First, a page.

But later, his stomach full of roast rabbit, he felt good about what he had achieved. The hunting the last three days had been down to him, and they hadn't starved. He got up to share out the strawberries, using a piece of bent bark as a plate. They were a welcome sweetness after all the meat.
'I think the tea is ready.' Elfwine poured some into Eldarion's cup and passed it to him. 'It smells a lot better than the nettle.'
'Tastes better too, worth the effort, since we found no honey,' Eldarion said after he had sipped at the hot liquid. He was sitting with his back to a tree and looked better than he had an hour or so ago. The food had brought the colour back to his face.
Elfwine, having set the birds to roast, sat down near him to enjoy his tea. The sun had disappeared behind the mountain – dusk came early on these northern slopes – but the air still held the day's warmth. A couple of bats hunted around the clearing, enjoying the bounty of a myriad of moths drawn to the light of the fire. From behind him in the woods he heard the churring song of a nightjar, the bird too shy to join in the feast. He sighed. 'I'm glad we didn't give up, but I'm looking forward to a soft bed and newly baked bread.'
'My father lived for months at a time in the wilds, often on his own,' Eldarion mused. 'I have to admire him for that.'
'Doesn't he sometimes go off with Faramir for a night or two, to keep his hand in?'
'When he can,' Eldarion confirmed. 'But he's lucky to get away for very long. That's why he likes to come to Rohan. He can live a bit less formally.'
Elfwine didn't answer. There had been a time when Eldarion had loved to come too, and they'd had great times together. But this visit had gone wrong from the start, well at least from when Éomund had been one of the four Royal Guards escorting them on a camping trip. Up till then Eldarion had not seemed the type to listen to gossip, well not to repeat it anyway.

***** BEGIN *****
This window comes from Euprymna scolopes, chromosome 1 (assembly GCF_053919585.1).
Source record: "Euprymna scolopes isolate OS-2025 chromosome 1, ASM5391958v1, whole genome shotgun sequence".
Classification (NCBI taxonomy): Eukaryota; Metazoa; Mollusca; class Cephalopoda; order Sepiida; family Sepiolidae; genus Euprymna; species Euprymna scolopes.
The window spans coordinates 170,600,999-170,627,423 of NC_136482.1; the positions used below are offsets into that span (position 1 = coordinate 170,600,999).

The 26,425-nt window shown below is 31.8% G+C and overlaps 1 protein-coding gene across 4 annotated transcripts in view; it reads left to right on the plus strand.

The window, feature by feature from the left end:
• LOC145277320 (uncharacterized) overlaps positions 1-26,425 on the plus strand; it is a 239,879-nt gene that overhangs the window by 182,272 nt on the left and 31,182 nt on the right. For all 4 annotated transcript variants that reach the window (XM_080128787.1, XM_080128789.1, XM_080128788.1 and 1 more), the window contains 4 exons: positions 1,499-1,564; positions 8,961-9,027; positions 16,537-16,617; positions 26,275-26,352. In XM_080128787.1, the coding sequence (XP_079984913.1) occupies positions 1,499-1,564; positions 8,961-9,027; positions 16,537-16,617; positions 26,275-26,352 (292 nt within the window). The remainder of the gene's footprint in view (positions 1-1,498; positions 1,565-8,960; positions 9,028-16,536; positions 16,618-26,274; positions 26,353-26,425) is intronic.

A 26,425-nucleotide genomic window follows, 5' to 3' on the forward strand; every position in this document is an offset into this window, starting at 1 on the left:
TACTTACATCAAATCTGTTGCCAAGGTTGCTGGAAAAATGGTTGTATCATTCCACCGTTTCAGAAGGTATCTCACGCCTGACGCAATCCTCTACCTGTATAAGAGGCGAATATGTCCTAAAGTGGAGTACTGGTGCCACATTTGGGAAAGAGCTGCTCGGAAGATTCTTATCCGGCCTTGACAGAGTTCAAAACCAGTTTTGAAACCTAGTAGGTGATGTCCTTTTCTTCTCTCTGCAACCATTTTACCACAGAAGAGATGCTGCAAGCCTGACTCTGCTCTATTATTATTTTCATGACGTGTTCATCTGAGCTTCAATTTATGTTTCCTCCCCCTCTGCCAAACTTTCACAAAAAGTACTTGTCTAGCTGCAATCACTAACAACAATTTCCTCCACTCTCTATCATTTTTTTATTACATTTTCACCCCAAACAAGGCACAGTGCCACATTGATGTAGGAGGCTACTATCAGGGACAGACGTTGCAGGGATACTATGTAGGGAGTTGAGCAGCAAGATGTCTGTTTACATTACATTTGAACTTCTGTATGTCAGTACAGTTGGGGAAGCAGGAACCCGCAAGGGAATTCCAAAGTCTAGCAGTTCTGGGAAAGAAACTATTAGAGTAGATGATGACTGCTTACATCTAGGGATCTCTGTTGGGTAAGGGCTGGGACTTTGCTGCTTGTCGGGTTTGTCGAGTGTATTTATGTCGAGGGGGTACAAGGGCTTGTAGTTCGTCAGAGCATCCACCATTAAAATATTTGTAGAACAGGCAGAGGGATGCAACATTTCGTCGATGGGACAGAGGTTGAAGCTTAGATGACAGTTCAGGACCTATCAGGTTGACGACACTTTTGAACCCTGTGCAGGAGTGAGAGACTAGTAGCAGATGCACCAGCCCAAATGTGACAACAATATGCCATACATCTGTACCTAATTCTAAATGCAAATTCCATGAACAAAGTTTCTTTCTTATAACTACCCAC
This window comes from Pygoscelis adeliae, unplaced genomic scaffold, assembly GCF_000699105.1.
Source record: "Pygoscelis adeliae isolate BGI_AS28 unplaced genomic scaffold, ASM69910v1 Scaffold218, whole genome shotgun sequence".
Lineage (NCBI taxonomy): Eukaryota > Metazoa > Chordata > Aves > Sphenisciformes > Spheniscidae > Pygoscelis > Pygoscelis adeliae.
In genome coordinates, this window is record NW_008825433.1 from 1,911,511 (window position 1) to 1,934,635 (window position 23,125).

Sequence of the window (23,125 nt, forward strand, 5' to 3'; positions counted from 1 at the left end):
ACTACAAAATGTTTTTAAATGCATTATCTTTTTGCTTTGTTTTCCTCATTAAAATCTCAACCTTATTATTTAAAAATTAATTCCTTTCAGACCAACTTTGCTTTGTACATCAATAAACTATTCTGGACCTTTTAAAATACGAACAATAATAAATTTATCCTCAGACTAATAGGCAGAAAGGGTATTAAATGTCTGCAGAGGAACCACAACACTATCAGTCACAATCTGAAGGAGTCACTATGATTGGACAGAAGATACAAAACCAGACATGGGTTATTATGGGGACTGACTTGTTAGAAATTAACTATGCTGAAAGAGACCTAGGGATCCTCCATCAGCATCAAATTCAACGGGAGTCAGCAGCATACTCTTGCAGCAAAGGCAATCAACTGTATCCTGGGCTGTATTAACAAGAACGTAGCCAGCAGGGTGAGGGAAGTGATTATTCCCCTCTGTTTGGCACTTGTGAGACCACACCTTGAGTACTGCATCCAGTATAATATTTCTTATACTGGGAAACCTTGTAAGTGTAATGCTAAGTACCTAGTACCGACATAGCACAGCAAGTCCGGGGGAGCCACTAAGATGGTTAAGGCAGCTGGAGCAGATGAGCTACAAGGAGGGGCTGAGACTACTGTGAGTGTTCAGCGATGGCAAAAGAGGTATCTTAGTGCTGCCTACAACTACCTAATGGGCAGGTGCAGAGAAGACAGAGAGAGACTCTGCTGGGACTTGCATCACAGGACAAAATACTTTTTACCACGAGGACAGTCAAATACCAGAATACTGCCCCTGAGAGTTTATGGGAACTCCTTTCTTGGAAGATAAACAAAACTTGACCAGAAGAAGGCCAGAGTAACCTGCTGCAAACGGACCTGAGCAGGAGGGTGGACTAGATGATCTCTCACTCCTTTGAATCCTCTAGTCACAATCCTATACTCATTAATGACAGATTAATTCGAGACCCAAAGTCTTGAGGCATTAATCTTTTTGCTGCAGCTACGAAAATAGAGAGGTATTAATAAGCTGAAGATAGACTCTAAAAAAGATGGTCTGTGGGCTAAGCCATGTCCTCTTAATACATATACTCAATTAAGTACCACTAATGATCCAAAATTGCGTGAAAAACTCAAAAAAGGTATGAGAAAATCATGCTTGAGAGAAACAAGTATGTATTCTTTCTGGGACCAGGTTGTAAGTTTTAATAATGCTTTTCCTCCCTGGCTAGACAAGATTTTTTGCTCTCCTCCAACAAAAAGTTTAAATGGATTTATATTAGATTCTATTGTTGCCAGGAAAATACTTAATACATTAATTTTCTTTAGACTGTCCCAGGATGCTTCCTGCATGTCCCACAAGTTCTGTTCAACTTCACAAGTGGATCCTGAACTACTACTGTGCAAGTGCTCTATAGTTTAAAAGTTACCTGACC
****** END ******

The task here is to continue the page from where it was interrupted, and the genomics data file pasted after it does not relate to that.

As if he could read what he was thinking, Eldarion broke into his thoughts. 'Look, I appreciate all you've done the last few days, and I want to apologise for what I said about your father. I was teasing really, you just took it seriously.'
Elfwine looked at him sharply, but he didn't see any mockery in the grey eyes. Only genuine regret. 'Did you think I hadn't heard the rumours? And hadn't questioned whether they were true?'
Eldarion let out a long breath. 'No, I suppose not. But I didn't mean any slur on your father.'
'Then why did you mention it at all? You should have just kept quiet.'
'I know, and I am sorry for that. I was just a bit jealous at the time.'
'Jealous? What did you have to be jealous about?' Elfwine asked, stunned.
Frowning, Eldarion considered that for a moment. 'Not jealous exactly, more envious, I suppose. You have such an easy relationship with your father's knights. They treat you like the youngster you are, but manage to show respect at the same time. It's so much more formal in Gondor. If I told one of our lot to jump in a dung heap, he would doubtless do just that. If you'd tried the same you'd likely get thrown in yourself.'
'Probably head first,' Elfwine agreed with a laugh. No chance of growing up high and mighty in the Riddermark. He sighed. 'I can understand a bit of that, but it doesn't explain why you repeated gossip.'